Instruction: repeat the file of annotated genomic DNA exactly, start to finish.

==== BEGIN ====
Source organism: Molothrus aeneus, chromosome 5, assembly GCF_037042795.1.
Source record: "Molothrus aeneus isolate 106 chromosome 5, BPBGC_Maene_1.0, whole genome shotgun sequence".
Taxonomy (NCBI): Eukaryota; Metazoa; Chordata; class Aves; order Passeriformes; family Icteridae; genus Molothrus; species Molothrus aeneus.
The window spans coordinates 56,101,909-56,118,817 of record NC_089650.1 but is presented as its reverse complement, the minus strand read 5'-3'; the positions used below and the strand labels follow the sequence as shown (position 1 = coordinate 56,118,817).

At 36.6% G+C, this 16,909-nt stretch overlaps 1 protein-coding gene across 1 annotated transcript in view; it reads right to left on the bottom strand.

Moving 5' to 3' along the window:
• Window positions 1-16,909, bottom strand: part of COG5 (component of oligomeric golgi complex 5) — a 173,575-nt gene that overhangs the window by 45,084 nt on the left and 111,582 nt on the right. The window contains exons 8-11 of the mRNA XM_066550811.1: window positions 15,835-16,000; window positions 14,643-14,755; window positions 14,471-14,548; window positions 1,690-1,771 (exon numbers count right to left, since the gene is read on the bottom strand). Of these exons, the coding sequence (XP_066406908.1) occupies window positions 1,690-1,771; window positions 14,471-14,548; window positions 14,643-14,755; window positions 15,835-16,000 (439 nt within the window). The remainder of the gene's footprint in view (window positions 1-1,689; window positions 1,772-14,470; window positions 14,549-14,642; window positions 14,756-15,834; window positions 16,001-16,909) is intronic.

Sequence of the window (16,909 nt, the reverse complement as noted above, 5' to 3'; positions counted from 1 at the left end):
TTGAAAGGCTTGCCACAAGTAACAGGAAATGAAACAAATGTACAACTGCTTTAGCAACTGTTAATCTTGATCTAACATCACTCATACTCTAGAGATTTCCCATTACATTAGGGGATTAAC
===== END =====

Source organism: Molothrus aeneus, chromosome 5, assembly GCF_037042795.1.
Source record: "Molothrus aeneus isolate 106 chromosome 5, BPBGC_Maene_1.0, whole genome shotgun sequence".
Taxonomy (NCBI): Eukaryota; Metazoa; Chordata; class Aves; order Passeriformes; family Icteridae; genus Molothrus; species Molothrus aeneus.
The window spans coordinates 56,101,909-56,118,817 of record NC_089650.1 but is presented as its reverse complement, the minus strand read 5'-3'; the positions used below and the strand labels follow the sequence as shown (position 1 = coordinate 56,118,817).

At 36.6% G+C, this 16,909-nt stretch overlaps 1 protein-coding gene across 1 annotated transcript in view; it reads right to left on the bottom strand.

Moving 5' to 3' along the window:
• Window positions 1-16,909, bottom strand: part of COG5 (component of oligomeric golgi complex 5) — a 173,575-nt gene that overhangs the window by 45,084 nt on the left and 111,582 nt on the right. The window contains exons 8-11 of the mRNA XM_066550811.1: window positions 15,835-16,000; window positions 14,643-14,755; window positions 14,471-14,548; window positions 1,690-1,771 (exon numbers count right to left, since the gene is read on the bottom strand). Of these exons, the coding sequence (XP_066406908.1) occupies window positions 1,690-1,771; window positions 14,471-14,548; window positions 14,643-14,755; window positions 15,835-16,000 (439 nt within the window). The remainder of the gene's footprint in view (window positions 1-1,689; window positions 1,772-14,470; window positions 14,549-14,642; window positions 14,756-15,834; window positions 16,001-16,909) is intronic.

Sequence of the window (16,909 nt, the reverse complement as noted above, 5' to 3'; positions counted from 1 at the left end):
TTGAAAGGCTTGCCACAAGTAACAGGAAATGAAACAAATGTACAACTGCTTTAGCAACTGTTAATCTTGATCTAACATCACTCATACTCTAGAGATTTCCCATTACATTAGGGGATTAAC